(1991– )


Things to Come (2016)

Mia Hansen-Løve’s portrait of the travails of a middle-aged philosophy teacher is a plum acting vehicle for Isabelle Huppert It steers clear of crazy, extraordinary events to instead offer insights into how real people live and cope. The professor must dip into her subject matter to make sense of her life, and comes up sane. Folks expecting a feel-good satire about ‘goofy’ women can make do with Sally Field in Hello, My Name is Doris. Mia and Isabelle do well here.

Things to Come (2016)


Mpi Media Group

2016 / Color / 1:85 widescreen / 102 min. / L’avenir / Street Date May 9, 2017 / 19.08

Starring: Isabelle Huppert, André Marcon, Roman Kolinka, Edith Scob, Sarah Le Picard, Solal Forte, Elise Lhomeau, Lionel Dray-Rabotnik.

Cinematography: Denis Lenoir

Film Editor: Marion Monnier

Produced by Charles Gillibert

Written and Directed by Mia Hansen-Løve

French actress Isabelle Huppert had a great year in 2016, what with her Oscar nomination for Elle, a
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Daily Briefing. Silents!

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"The movies in The Silent Roar, Film Forum's ongoing Monday-night series of silent masterpieces from MGM studios, all date from 1924 to 1929, the glorious last half-decade before the coming of sound," writes Imogen Smith for Alt Screen. "While the series includes some director-dominated films, like Erich von Stroheim's Greed and The Merry Widow, the line-up consists mainly of star vehicles constructed around singular personalities: Greta Garbo, Buster Keaton, Lon Chaney, and Lillian Gish. Each of these icons presents a case study in silent acting, and taken together, The Silent Roar makes for an excellent primer in this lost art." The series runs through February 6.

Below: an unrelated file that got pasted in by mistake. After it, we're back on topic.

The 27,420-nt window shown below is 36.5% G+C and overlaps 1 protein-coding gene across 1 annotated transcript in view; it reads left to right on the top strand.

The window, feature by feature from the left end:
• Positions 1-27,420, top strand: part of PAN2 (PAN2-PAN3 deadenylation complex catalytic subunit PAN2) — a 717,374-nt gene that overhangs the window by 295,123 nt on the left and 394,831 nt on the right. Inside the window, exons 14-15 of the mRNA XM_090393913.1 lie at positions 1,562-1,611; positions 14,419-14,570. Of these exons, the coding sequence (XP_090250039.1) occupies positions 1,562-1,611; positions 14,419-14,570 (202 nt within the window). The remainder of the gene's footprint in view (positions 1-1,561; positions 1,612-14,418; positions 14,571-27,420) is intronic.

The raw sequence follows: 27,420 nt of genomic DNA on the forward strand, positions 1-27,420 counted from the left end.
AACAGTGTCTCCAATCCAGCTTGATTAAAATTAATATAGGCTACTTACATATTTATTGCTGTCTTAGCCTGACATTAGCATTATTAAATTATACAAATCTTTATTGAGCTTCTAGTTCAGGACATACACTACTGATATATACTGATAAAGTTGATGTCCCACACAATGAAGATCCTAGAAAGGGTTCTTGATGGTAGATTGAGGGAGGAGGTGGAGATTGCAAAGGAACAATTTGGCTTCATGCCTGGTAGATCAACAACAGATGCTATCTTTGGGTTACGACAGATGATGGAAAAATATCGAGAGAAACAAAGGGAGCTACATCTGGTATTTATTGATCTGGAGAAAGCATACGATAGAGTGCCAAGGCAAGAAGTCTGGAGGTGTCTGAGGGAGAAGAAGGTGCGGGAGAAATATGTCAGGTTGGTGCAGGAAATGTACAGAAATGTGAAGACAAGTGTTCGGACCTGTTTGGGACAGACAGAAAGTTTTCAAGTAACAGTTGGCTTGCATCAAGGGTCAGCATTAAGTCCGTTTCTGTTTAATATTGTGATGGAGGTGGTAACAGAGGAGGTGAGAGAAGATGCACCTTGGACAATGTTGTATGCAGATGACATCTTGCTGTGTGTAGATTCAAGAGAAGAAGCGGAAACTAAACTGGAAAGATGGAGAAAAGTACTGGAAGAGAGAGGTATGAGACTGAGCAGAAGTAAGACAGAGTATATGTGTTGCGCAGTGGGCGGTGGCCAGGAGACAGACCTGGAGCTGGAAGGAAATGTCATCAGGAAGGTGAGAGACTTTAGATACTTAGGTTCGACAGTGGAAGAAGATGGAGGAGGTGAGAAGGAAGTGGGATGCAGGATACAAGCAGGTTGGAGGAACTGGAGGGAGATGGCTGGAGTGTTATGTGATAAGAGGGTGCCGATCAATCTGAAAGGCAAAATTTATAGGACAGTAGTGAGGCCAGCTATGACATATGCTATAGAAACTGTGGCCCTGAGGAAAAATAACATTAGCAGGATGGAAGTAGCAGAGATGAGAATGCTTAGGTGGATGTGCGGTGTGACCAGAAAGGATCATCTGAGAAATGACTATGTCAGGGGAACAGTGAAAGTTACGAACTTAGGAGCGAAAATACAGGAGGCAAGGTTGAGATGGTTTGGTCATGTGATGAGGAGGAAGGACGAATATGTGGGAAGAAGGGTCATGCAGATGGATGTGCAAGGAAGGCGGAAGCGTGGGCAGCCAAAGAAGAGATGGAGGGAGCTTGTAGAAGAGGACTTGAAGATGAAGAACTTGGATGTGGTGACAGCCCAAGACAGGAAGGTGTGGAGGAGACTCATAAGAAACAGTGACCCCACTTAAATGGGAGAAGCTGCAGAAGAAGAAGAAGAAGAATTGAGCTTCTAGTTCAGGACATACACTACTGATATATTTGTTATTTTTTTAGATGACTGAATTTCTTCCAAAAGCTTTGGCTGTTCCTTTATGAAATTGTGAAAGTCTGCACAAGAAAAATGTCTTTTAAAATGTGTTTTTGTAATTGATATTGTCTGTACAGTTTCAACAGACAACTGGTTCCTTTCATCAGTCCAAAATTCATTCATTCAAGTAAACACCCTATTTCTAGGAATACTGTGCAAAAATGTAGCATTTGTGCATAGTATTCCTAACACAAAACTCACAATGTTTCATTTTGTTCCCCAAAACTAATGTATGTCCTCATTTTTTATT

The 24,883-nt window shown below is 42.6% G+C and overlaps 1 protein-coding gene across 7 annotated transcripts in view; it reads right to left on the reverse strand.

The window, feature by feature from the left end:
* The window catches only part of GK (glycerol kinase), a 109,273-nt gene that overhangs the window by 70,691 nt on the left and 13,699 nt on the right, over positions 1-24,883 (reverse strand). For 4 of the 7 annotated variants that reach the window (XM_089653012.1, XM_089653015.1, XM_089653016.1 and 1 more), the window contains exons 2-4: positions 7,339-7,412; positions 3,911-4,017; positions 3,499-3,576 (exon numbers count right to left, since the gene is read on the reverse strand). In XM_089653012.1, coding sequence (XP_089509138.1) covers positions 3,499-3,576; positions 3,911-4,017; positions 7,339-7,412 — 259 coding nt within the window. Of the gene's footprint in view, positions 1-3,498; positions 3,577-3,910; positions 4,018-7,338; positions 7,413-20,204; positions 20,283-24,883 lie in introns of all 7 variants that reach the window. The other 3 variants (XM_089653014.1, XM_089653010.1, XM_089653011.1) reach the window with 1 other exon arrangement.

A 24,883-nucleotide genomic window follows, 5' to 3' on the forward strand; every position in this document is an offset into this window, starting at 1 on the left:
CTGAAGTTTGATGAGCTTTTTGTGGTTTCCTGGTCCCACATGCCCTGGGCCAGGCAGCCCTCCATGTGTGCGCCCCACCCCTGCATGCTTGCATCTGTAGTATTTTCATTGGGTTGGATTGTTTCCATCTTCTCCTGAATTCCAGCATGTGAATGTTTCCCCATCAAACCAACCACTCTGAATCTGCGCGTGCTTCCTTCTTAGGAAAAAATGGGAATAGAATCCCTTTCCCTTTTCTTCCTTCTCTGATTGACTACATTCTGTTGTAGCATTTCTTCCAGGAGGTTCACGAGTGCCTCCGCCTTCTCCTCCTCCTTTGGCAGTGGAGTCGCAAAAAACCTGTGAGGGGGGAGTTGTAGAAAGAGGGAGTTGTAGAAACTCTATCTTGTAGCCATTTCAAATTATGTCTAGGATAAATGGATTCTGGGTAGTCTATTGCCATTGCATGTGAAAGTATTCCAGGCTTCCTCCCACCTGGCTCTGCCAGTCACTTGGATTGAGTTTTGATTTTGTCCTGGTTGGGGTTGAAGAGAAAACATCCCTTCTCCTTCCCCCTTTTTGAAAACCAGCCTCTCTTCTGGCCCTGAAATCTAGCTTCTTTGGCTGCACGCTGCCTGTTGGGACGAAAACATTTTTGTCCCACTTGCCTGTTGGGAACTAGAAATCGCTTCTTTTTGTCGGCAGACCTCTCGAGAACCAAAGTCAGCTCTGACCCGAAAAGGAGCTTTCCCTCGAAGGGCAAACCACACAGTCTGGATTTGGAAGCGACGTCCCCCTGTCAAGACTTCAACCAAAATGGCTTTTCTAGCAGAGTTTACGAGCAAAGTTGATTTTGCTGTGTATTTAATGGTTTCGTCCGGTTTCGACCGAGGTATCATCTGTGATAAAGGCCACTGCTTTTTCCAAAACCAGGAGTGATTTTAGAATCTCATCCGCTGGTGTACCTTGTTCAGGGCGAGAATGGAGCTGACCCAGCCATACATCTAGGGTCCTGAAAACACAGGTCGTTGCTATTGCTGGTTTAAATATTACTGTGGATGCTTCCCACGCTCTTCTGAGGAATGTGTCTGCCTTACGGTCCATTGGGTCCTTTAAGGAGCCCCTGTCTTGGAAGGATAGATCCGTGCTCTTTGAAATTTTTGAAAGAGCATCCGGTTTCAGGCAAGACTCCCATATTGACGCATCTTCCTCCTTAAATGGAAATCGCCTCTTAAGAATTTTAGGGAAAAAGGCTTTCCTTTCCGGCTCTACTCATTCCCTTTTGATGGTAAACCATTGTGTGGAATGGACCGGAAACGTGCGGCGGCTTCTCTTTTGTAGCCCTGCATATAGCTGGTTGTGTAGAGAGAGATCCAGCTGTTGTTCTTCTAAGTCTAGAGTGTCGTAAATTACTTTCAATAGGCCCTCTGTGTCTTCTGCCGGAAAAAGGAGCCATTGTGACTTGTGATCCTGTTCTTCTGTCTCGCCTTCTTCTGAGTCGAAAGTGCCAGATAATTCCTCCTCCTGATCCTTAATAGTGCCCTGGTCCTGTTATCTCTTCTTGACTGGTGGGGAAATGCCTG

"2011 has been a good year for silent cinema on DVD," writes Kristin Thompson, presenting "an overview of some of the highlights."

Fandor's Keyframe is dedicated this week to "The Silent Artists."

Listening (18'49"). Kevin Brownlow talks about restoring Abel Gance's Napoleon (1927) on the Leonard Lopate Show.
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Daily Briefing. Ernie Gehr, Weegee, Kenneth Anger, Mario Montez, Alejandro Jodorowsky

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Tomorrow and Tuesday in Los Angeles, Redcat will be presenting Two Nights with Ernie Gehr: Early Films and New Digital Works. "It's an eye- and mind-expanding lineup," writes Manohla Dargis in the New York Times. "It also provides a condensed primer to some of the issues at stake in American avant-garde cinema, which, partly because of its historical opposition to the dictates of commercial mainstream moviemaking and partly because it resists commodification (unlike, say, abstract painting, oppositional cinema doesn't rack up big sales at Sotheby's), has been relegated to the status of museum pieces and festival marginalia."

Also in La, the Museum of Contemporary Art opens two exhibitions today, Naked Hollywood: Weegee in Los Angeles and Kenneth Anger: Icons, both on view through February 27.

For the Voice, Melissa Anderson meets Mario Montez, "featured player in Jack Smith's polysexual fantasia Flaming Creatures (1963), Andy Warhol's first drag-queen superstar,
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